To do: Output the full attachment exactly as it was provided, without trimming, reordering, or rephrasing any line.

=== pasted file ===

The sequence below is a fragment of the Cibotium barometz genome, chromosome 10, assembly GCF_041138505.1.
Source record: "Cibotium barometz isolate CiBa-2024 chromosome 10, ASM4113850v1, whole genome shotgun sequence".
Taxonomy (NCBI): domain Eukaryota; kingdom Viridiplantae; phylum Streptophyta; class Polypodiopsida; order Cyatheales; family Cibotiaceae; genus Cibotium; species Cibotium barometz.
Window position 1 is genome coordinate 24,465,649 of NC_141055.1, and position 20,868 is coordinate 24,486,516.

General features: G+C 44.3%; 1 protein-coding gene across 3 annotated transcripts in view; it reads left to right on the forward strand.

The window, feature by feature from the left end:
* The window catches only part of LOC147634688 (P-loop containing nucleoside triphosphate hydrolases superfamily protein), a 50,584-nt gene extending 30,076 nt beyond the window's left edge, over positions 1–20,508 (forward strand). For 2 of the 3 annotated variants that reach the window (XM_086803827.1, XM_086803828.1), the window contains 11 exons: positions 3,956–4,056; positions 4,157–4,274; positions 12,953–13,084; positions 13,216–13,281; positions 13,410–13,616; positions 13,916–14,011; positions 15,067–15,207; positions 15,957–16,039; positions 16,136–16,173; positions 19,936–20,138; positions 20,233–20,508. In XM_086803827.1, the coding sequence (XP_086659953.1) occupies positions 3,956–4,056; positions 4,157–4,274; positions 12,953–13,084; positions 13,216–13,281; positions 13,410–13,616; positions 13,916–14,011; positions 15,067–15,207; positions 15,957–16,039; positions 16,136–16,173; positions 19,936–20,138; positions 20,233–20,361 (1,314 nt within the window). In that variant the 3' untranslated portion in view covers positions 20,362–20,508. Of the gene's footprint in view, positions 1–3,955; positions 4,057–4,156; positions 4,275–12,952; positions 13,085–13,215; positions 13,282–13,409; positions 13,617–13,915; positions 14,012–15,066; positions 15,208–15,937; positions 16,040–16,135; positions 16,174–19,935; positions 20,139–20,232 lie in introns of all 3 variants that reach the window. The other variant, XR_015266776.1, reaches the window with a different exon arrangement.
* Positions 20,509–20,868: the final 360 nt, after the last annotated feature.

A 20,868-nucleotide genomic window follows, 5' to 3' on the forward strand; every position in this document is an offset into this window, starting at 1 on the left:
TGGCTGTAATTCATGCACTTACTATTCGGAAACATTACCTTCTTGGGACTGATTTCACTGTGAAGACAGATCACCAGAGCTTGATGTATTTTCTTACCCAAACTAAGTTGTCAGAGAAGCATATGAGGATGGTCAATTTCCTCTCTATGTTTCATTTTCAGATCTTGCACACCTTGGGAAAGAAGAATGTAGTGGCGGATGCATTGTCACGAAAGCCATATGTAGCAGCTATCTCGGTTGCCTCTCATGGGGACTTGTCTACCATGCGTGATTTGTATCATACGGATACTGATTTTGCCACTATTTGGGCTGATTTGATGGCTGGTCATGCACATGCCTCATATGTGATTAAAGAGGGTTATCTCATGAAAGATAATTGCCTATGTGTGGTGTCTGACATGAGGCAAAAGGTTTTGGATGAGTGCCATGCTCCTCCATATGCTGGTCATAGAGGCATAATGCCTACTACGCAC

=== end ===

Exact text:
The sequence below is a fragment of the Cibotium barometz genome, chromosome 10, assembly GCF_041138505.1.
Source record: "Cibotium barometz isolate CiBa-2024 chromosome 10, ASM4113850v1, whole genome shotgun sequence".
Taxonomy (NCBI): domain Eukaryota; kingdom Viridiplantae; phylum Streptophyta; class Polypodiopsida; order Cyatheales; family Cibotiaceae; genus Cibotium; species Cibotium barometz.
Window position 1 is genome coordinate 24,465,649 of NC_141055.1, and position 20,868 is coordinate 24,486,516.

General features: G+C 44.3%; 1 protein-coding gene across 3 annotated transcripts in view; it reads left to right on the forward strand.

The window, feature by feature from the left end:
* The window catches only part of LOC147634688 (P-loop containing nucleoside triphosphate hydrolases superfamily protein), a 50,584-nt gene extending 30,076 nt beyond the window's left edge, over positions 1–20,508 (forward strand). For 2 of the 3 annotated variants that reach the window (XM_086803827.1, XM_086803828.1), the window contains 11 exons: positions 3,956–4,056; positions 4,157–4,274; positions 12,953–13,084; positions 13,216–13,281; positions 13,410–13,616; positions 13,916–14,011; positions 15,067–15,207; positions 15,957–16,039; positions 16,136–16,173; positions 19,936–20,138; positions 20,233–20,508. In XM_086803827.1, the coding sequence (XP_086659953.1) occupies positions 3,956–4,056; positions 4,157–4,274; positions 12,953–13,084; positions 13,216–13,281; positions 13,410–13,616; positions 13,916–14,011; positions 15,067–15,207; positions 15,957–16,039; positions 16,136–16,173; positions 19,936–20,138; positions 20,233–20,361 (1,314 nt within the window). In that variant the 3' untranslated portion in view covers positions 20,362–20,508. Of the gene's footprint in view, positions 1–3,955; positions 4,057–4,156; positions 4,275–12,952; positions 13,085–13,215; positions 13,282–13,409; positions 13,617–13,915; positions 14,012–15,066; positions 15,208–15,937; positions 16,040–16,135; positions 16,174–19,935; positions 20,139–20,232 lie in introns of all 3 variants that reach the window. The other variant, XR_015266776.1, reaches the window with a different exon arrangement.
* Positions 20,509–20,868: the final 360 nt, after the last annotated feature.

A 20,868-nucleotide genomic window follows, 5' to 3' on the forward strand; every position in this document is an offset into this window, starting at 1 on the left:
TGGCTGTAATTCATGCACTTACTATTCGGAAACATTACCTTCTTGGGACTGATTTCACTGTGAAGACAGATCACCAGAGCTTGATGTATTTTCTTACCCAAACTAAGTTGTCAGAGAAGCATATGAGGATGGTCAATTTCCTCTCTATGTTTCATTTTCAGATCTTGCACACCTTGGGAAAGAAGAATGTAGTGGCGGATGCATTGTCACGAAAGCCATATGTAGCAGCTATCTCGGTTGCCTCTCATGGGGACTTGTCTACCATGCGTGATTTGTATCATACGGATACTGATTTTGCCACTATTTGGGCTGATTTGATGGCTGGTCATGCACATGCCTCATATGTGATTAAAGAGGGTTATCTCATGAAAGATAATTGCCTATGTGTGGTGTCTGACATGAGGCAAAAGGTTTTGGATGAGTGCCATGCTCCTCCATATGCTGGTCATAGAGGCATAATGCCTACTACGCAC